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Posers and Puzzles

Posers and Puzzles

  1. Standard member genius
    Wayward Soul
    30 Nov '02 18:43
    let N be a positive interger less than 10^2002. when the digit 1 is
    placed after the last digit of N, the number formed is three times the
    number formed when the digit 1 is placed infront of N. How many
    different values of N are there???

    but it's even harder without a calculator...i had to do this for a maths
    challenge in school, without a calculator-argh!!!

    mr genius
  2. Donation Acolyte
    Now With Added BA
    01 Dec '02 12:49
    let N be a positive interger less than 10^2002. when the digit 1 is
    placed after the last digit of N, the number formed is three times the
    number formed when the digit 1 is placed infront of N. How many
    different values of N are there???

    but it's even harder without a calculator...i had to do this for a maths
    challenge in school, witho...
    I think the answer is 333, and I did not use a calculator, just pen and paper. Here's my
    reasoning:

    3(10^x + N) = 10N + 1
    => 7N = 3*10^x - 1

    So 3*10^x -1 must be divisible by 7.

    As it turns out, 3*10^x - 1 is divisible by 7 if and only if x is of the form 6y - 1. I worked
    this out by calculating 3*10^n modulo 7 for n = 1 to 5; 10^6 = 1 (mod 7) (by Fermat's Little
    Theorem ) so x can be considered modulo 6. Hence the result, since for n=1 to 5, only
    3*10^5 = 1 (mod 7).

    Anyway, there are 333 such numbers <= 2002 (3*10^2003 -1 > 7*10^2002, so that's not
    allowed.)

    If you've haven't done modular arithmetic, what it means for two numbers to be congruent
    (mod n) is that they differ only by a multiple of n. This is pretty nifty, as it means you can
    throw away multiples of n all over the place.
  3. Donation Acolyte
    Now With Added BA
    01 Dec '02 12:51
    PS: I'm going to be examined on this kind of stuff at the end of the year. Calculators are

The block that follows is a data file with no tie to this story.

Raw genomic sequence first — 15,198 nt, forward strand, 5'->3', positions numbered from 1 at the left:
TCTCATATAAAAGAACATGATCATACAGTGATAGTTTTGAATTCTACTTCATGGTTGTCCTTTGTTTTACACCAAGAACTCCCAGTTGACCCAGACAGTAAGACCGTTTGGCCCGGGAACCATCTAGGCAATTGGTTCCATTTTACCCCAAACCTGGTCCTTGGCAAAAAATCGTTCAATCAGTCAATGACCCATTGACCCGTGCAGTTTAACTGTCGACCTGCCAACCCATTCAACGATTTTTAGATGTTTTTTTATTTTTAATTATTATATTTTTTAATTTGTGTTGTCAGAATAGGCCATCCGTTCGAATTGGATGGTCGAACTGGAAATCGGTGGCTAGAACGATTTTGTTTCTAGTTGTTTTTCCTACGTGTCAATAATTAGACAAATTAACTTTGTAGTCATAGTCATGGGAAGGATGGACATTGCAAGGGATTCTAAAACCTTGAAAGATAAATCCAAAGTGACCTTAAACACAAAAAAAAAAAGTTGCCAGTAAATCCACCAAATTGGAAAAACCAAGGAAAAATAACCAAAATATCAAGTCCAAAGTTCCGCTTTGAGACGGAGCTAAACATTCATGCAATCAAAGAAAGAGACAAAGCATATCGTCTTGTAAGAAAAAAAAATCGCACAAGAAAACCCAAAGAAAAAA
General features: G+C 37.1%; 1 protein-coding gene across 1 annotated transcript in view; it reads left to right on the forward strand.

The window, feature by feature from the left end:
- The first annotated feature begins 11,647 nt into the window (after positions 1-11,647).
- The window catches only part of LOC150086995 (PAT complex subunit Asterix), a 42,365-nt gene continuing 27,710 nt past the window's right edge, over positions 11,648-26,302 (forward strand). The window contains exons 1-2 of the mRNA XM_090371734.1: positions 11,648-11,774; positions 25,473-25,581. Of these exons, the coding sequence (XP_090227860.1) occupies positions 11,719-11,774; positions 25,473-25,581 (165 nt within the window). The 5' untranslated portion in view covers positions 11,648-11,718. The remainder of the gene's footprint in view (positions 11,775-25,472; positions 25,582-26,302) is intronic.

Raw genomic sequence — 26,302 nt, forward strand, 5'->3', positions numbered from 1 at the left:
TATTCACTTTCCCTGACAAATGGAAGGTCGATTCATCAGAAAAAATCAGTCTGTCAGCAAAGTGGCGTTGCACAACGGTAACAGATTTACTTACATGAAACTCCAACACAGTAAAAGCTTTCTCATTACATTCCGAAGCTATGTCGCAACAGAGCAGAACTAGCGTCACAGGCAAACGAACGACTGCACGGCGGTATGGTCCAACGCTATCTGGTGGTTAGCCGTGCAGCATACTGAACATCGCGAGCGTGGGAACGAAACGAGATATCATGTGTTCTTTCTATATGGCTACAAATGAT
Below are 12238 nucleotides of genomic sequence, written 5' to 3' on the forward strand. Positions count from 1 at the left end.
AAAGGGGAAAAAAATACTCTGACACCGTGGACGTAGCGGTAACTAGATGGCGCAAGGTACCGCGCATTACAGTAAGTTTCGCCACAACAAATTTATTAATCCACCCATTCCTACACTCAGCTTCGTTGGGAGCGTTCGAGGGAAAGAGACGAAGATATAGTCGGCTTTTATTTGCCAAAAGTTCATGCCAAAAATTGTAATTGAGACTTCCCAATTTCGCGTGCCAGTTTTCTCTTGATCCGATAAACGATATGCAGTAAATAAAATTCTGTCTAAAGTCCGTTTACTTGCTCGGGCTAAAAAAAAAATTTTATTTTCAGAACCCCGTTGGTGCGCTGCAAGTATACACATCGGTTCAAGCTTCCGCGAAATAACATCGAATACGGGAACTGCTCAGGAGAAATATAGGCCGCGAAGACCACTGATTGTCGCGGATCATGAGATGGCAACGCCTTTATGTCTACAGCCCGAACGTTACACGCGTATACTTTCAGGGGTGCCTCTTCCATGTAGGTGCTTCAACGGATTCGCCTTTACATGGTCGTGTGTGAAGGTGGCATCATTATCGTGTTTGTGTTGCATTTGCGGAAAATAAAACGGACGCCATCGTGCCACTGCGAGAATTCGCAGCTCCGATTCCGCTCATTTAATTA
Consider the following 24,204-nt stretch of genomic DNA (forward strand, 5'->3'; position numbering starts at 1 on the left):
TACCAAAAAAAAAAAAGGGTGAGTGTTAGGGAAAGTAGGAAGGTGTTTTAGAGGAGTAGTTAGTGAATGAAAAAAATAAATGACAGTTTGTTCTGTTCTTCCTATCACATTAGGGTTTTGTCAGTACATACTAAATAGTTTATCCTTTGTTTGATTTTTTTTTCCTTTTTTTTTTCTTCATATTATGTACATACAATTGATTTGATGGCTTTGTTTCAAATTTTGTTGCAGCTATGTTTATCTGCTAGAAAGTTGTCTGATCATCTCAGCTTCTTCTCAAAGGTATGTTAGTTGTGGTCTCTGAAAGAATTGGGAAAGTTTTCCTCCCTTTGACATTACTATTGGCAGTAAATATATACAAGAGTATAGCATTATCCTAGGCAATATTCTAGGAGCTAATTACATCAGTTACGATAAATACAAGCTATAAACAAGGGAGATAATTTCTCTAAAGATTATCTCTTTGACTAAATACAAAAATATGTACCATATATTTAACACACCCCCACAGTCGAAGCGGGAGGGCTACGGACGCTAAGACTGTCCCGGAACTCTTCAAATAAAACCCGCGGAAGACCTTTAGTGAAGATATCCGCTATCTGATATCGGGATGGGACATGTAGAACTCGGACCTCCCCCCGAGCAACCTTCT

almost certainly NOT permitted.
  4. Standard member genius
    Wayward Soul
    02 Dec '02 16:41
    nope-we haven't done the modular stuff. i did the question only really
    with algebra, but with the same reasoning. also, wasn't fermat's last
    therom proved right, in that a^n+b^n <> c^n if a,b,c & n are positive
    intergers, and n is greater than 2? therefore, if it's doesn't work, what
    can it be used for???

    G
  5. 02 Dec '02 17:04
    Genius, Acolyte used something called Fermat's Little Theorem, not
    Fermat's Last Theorem.

    The Little Theorem (discovered/created? in 1640) is far more useful
    than the more well-known Last Theorem. It is often used (amongst
    many other things) for testing the primality of numbers. However,
    because the proof goes only one way it is what's called 'necessary but
    not sufficient'. This means that it holds for all primes, but (sadly!)
    also holds for some composite numbers too.

    Fermat's Little Theorem says that if n is a prime number, and
    (a,n) = 1, then a^(n-1) = 1 (mod n).

    Modular/Modulo arithmetic (and some of the results contained
    therein) is an extraordinarily powerful idea, reducing calculations with
    huuuuge numbers to quite basic problems. It really is an astonishing
    tool.

    To find out more on Modular arithmetic (there are loads of sites
    dealing with it) you could do worse than going to:-

    http://www.cut-the-knot.com/blue/Modulo.shtml

    To see the proof of Fermat's Little Theorem visit:-

    http://www.utm.edu/research/primes/notes/proofs/FermatsLittleTheore
    m.html

    Mark

  6. 02 Dec '02 17:06
    Should add that (a,n) = 1 means the greatest common divisor of a
    and n is 1. That is, n (a prime) does not divide (the integer) a.

    Mark
  7. Donation Acolyte
    Now With Added BA
    02 Dec '02 22:23
    We tried to find some n such that (a,n) = 1 => a^n-1 = 1 (mod n) in one of my supervisions
    recently, but got stuck. Maybe that should be a puzzle in its own right.